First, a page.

Monday, June 9, 2014


In the wake of a 2012-2013 national outbreak of meningitis linked to contaminated compounded medicine, state lawmakers are taking a close look at the systems and standards needed to protect patients.

The vast majority of drugs sold in the United States are manufactured by companies in factories far from where consumers have their prescriptions filled. Each drug is produced uniformly on a mass-scale. Pharmaceutical manufacturers are regulated by the Food and Drug Administration (FDA).
However, some pharmaceutical products are not made by manufacturers, but by compounding pharmacies. Compounding pharmacies compound, or mix, drugs for consumer use, often on-site.
Compounding pharmacies can create customized doses and mixes of drugs, which may be necessary or desirable for a number of reasons. For example, if a patient had an allergy to a component of a manufactured pharmaceutical, or required a dose that is not manufactured for sale, a compounding pharmacy would make customized pharmaceuticals to meet the patient’s needs. In fact, until the mid-20th century, most, if not all, prescription drugs were mixed by a pharmacist. Today, drugs mixed by compounding pharmacies account for an estimated 1 percent to 3 percent of all drugs sold in the United States.
The compounding landscape is complex, and over time has grown to include plants operating at high volumes. While new federal legislation brings some compounders under FDA oversight and stricter standards—the same that apply to drug manufacturers—states are still the primary regulator of compounding, a traditional pharmacy practice.
The Pew Charitable Trusts has commissioned a report, "Quality Standards for Large Scale Sterile Compounding Facilities." The report, by Clinical IQ, provides an updated road map, it chronicles the dramatic changes in drug compounding over recent decades and describes quality measures needed to ensure safety when compounding occurs on a commercial scale.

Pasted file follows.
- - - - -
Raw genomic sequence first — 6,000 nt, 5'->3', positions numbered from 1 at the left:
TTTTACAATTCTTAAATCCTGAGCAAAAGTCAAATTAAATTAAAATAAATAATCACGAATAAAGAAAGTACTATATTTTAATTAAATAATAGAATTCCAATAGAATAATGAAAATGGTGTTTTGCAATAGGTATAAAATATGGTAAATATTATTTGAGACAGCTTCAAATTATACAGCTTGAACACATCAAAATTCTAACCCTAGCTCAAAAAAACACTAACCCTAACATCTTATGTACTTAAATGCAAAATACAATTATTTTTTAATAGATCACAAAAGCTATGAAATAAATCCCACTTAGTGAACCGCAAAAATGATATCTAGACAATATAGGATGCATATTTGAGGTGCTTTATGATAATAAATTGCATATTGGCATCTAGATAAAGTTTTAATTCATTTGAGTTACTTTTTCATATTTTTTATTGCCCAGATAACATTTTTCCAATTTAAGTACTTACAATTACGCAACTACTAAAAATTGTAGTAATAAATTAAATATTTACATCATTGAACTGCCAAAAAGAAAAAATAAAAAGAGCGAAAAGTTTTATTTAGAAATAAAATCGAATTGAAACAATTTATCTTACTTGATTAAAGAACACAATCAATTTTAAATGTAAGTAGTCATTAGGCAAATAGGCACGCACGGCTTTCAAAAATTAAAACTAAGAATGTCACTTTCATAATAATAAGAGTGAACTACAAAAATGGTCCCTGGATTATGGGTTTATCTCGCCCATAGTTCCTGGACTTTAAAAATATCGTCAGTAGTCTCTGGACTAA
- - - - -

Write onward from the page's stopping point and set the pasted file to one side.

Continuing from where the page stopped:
As detailed in the report, although traditional compounding is primarily regulated by the states, not all compounders under state oversight are operating in a traditional manner—preparing custom medicines for individual patients.
Some businesses produce large volumes of identical compounded products, either to supply doctors’ offices and clinics or because they prepare products in batches and dispense them as prescriptions are received. When a contaminated batch of drugs has the potential to affect hundreds of patients, robust quality standards help protect the public’s health. 
Today, many states reference quality standards set by the United States Pharmacopeia for safe sterile drug compounding (widely cited as “USP Chapter <797>”). But the report points out that this standard was created for traditional compounding activities, and maintains it is not sufficient for high-volume operations. The report encourages the USP to update <797>—currently under revision—to reflect compounding at different scales. In the meantime, states continue to face decisions about oversight.
Since 2013, NCSL has tracked more than 30 pieces of legislation in 14 states on this issue. NCSL also maintains the webpage State Regulation of Compounding Pharmacies. The web page contains information on laws and legislation that reflect state actions to regulate compounding pharmacies.
NCSL will continue to monitor this issue.

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